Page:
Bonds vs. Annuities for Retirement Income

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You can get retirement income from many sources. These include your employer’s plan for 401(k), an individual retirement account, and taxable brokerage accounts. Bonds or annuities are also options to generate regular income. However, they work in different ways. One is a debt instrument, the other an insurance policy. The strengths and weaknesses of each will be highlighted by understanding the differences.

Bonds vs. Annuities: The Basics

Understanding the basics of annuities and bonds as investment tools is key.

A bond is an IOU or debt. You are basically lending your investment dollars to another entity when you purchase bonds. To fund public works projects, municipal bonds can be issued by cities and towns. The bonds are purchased by investors and then the money is used by the municipality or town to fund road construction, or improvements to the public water system. Other entities can also issue bonds, including the federal government and some of its agencies. Bonds can also be issued by corporations.

Each bond specifies the term of the bond. It also specifies the interest rate that will be paid to investors on certain dates. The bond’s face value is repaid if the investor holds it until maturity.

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Bonds can be held in either a fund or directly. The interest income is typically a fixed amount, and payments are made on a predetermined schedule.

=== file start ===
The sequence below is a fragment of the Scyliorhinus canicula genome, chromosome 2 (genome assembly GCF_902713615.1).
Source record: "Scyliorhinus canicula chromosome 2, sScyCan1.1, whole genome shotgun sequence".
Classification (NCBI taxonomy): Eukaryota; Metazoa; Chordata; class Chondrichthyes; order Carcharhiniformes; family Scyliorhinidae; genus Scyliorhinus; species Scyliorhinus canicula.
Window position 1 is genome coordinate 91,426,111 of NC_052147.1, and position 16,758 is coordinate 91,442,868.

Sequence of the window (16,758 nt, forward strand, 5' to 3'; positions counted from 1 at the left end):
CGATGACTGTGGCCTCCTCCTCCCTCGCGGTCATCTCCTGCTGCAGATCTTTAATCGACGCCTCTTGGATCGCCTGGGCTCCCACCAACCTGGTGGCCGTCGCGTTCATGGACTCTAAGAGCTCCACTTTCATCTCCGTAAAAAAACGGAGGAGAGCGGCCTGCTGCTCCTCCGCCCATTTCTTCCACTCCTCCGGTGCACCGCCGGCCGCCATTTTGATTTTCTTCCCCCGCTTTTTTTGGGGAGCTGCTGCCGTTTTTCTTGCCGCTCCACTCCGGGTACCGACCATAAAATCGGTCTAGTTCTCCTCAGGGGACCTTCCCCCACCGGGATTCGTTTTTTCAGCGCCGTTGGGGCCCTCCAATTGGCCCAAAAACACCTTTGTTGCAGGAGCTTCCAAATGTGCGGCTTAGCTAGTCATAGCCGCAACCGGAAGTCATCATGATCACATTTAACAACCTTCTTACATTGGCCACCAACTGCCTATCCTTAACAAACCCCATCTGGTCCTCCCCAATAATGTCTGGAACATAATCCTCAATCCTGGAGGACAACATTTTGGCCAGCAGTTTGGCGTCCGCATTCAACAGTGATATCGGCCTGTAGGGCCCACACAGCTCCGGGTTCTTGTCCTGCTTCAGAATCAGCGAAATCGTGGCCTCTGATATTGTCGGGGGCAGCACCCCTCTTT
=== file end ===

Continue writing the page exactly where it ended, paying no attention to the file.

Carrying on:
An annuity is an insurance contract. Annuities are available from financial advisors, insurance companies and individuals. An annuity can be structured in many different ways, but they are generally designed to provide an income stream.

You may, for example, purchase a deferred and annuity when you are 50. The annuity will pay out at 65. You make regular premium payments towards the annuity from age 50 through 65. This is known as the accumulation phase. At 65 years old, you start receiving monthly payments from your annuity. This is known as the distribution phase.

These income payments can be for a fixed period or for the remainder of your natural life, depending on how your annuity was set up. Annuity payments can also be passed to your spouse or other beneficiaries upon your death. An annuity that is immediate can be purchased. This means that payments start within one year.

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Annuities, like bonds, can earn interest. You can choose from:

  • Fixed annuities are guaranteed to earn a fixed rate of interest.
  • Variable annuities are an investment-based variable that earn a variable rate.
  • Indexed annuities are an option that aims to replicate the performance of benchmarks or stock market indexes.

Fixed annuities are the most risky, while variable annuities can be more risky.

The pros and cons of bonds for retirement income

Bonds can be used to generate income in later years, but there are pros and cons.

These are the advantages